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Opinion

Why it isn’t black or white on Newcastle signings this summer

3 years ago
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Everybody, especially Rafa Benitez, hoped that the Newcastle signings would have all been sort ahead of the season and then it just being a case of how quickly they would integrate into, and hopefully improve, the starting eleven.

It hasn’t quite worked out that way…

The manager brought in Joselu earlier today and reportedly is expecting/hoping to get four more in before the window closes at the end of the month.

Life is never simple under Mike Ashley but leaving that aside, how are we supposed to rate the new signings, can they do the necessary?

Whilst social media is, as ever, full of extremes, I think most supporters will take more of a middle of the road route.

Rather than already writing players off before they have hardly played a game, or claiming Rafa has discovered a handful of hidden gems, fans will see more of a reality.

That reality is that when you are shopping on the lower shelves (below £10m) of Premier League trading, there is far more chance of players ending up being duds.

It isn’t an exact science but generally you pay for what you get.

The real star signings last summer proved to be Ritchie and Gayle, costing a combined £22m, when it came to those costing £5m or less we had a very mixed bunch – hits such as Clark (who had a buyout clause), Hayden, Murphy (at the price/as a short-term option) and Yedlin, as well those who failed to impress like Sels, Lazaar, Hanley, Gamez and Diame.

Bargains can still be found but with every single club looking for exactly these players, it is dreamland to think Newcastle (Ashley) can totally cheat the system.

With surprisingly Rafa Benitez not going down the route of buying a number of players in the twilight of their career (by choice or prevented in doing so), it is a case of on a tight budget the United boss trying to buy players who will end up doing something they haven’t done before…as opposed to repeating what they have done previously in club football.

A prime example is Joselu, for a reported £5m Newcastle have bought a 27 year old striker who has never scored double figures in a (top level – not second tier) league season. With four for Stoke in 2015/16 and five for Deportivo last season, can he leave those kind of goals totals well behind?

I hope so BUT I wouldn’t bet on it.

Like the rest of you I will get behind Joselu (and the rest of the new/existing players) but I won’t be expecting him to be great, if he can play a part great but when the likes of Championship side Middlesbrough are paying £15m for a striker, you would have to be a bit mad to assume Newcastle have signed a better forward for a third of the price.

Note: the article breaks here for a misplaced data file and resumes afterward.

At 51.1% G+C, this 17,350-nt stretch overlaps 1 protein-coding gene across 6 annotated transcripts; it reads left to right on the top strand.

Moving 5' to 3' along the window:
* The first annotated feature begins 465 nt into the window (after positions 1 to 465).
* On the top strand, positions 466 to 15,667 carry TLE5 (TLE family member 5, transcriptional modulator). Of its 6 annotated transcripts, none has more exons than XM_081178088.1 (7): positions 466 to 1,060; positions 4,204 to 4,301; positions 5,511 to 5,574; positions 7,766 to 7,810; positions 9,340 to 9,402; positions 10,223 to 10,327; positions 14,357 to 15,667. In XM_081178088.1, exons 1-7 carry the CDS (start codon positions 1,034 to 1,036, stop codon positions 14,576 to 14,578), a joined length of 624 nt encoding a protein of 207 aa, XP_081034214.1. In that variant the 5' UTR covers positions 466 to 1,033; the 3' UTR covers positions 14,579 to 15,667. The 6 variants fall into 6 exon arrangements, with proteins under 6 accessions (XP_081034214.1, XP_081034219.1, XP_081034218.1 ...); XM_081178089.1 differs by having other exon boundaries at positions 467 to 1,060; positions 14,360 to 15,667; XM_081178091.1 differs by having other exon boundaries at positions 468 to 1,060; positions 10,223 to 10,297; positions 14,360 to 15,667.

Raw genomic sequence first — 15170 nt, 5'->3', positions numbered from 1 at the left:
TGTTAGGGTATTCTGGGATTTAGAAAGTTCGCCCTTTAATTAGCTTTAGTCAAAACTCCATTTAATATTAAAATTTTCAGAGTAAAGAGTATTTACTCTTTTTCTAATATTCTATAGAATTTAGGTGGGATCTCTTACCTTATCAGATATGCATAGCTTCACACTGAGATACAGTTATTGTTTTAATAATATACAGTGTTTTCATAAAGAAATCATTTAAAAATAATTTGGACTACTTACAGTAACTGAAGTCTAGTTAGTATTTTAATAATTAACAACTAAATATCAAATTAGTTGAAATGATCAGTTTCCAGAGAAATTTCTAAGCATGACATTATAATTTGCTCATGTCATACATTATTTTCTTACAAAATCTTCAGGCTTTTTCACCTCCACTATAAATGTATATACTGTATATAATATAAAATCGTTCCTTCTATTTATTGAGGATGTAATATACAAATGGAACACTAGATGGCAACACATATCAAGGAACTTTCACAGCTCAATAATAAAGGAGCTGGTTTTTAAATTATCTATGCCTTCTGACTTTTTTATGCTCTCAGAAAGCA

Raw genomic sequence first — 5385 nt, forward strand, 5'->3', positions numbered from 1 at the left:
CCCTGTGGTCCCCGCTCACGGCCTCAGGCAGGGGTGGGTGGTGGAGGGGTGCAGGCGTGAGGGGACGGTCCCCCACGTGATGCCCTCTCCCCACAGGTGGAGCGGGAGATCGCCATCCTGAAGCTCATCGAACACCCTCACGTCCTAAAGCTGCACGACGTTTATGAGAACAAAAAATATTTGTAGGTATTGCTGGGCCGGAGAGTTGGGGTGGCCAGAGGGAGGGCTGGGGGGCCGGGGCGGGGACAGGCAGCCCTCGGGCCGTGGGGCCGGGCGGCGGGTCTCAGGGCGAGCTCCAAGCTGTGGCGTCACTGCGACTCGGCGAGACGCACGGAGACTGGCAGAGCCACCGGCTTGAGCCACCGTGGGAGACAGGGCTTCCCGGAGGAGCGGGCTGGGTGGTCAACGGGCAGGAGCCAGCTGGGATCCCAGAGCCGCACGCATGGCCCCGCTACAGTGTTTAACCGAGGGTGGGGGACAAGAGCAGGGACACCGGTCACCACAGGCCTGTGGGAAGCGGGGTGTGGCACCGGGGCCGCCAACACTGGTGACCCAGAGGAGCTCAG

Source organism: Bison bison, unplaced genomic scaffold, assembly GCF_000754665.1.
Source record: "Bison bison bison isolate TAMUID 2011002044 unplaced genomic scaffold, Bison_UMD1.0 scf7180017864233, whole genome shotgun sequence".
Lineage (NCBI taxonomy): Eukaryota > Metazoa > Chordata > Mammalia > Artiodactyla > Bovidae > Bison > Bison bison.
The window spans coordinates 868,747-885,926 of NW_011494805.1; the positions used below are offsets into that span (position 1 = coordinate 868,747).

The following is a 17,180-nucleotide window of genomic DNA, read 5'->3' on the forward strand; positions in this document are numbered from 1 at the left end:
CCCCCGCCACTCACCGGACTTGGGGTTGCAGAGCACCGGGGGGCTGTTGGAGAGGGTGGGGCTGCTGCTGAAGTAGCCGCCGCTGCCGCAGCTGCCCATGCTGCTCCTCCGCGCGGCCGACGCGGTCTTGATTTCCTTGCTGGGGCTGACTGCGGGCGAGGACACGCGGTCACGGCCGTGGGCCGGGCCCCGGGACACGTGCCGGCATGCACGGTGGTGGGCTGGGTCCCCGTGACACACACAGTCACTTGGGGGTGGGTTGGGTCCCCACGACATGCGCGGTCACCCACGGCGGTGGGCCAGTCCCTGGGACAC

Likewise, Florian Lejeune has one season of football in the top tier of any country behind him, having at the age of 26 played almost all of his previous career in the second divisions of French and Spanish football. The truth is that because there is only one season to really form an impression on, Newcastle/Rafa could afford him, if he had played and impressed in La Liga then he would be out of Newcastle’s/Ashley’s price bracket.

I read people talking assuredly of Mikel Merino stepping in for Jonjo Shelvey, some seemingly even pleased that Shelvey ruled himself out. If Merino does start at Huddersfield then it will be only his third ever starting eleven for a club playing in a first/top division, after two league starts in the Bundesliga.

Jacob Murphy has never played in a first division, whilst Manquillo is actually the most experienced of the signings in terms of playing in the top divisions of any of the top five European leagues but those games were almost exclusively on loan at three different clubs whilst on the books of Atletico Madrid.

Likewise Christian Atsu has led a nomadic existence, the winger at the age of 25 starting only his fifth game on Sunday (v Tottenham) for a club playing in one of the big five leagues.

They are all players still to prove themselves and hopefully the fact that none of the six signings so far have any significant CV will see them busting a gut to prove themselves for Newcastle.

However, both Rafa Benitez and his players need to be given time to get sorted, even if the early stages of the season prove a struggle. The bottom line is that the Newcastle manager hasn’t been allowed/backed to bring in a certain level of signing and so has had to take risks all over the place.

Obviously Rafa has to take a degree of responsibility for his signings but that can only be viewed within the wider picture, which is being asked to assemble a squad on a threadbare budget compared to pretty much every other club, as even both Huddersfield and Brighton have a net spend of around twice as much as Newcastle’s at this moment in time.

Rafa Benitez is facing potentially his greatest ever challenge in trying to keep Newcastle in the Premier League, never mind rebuilding the club/team.

(All contributions from Newcastle fans welcome, send articles (as well as ideas/suggestions) to [email protected])

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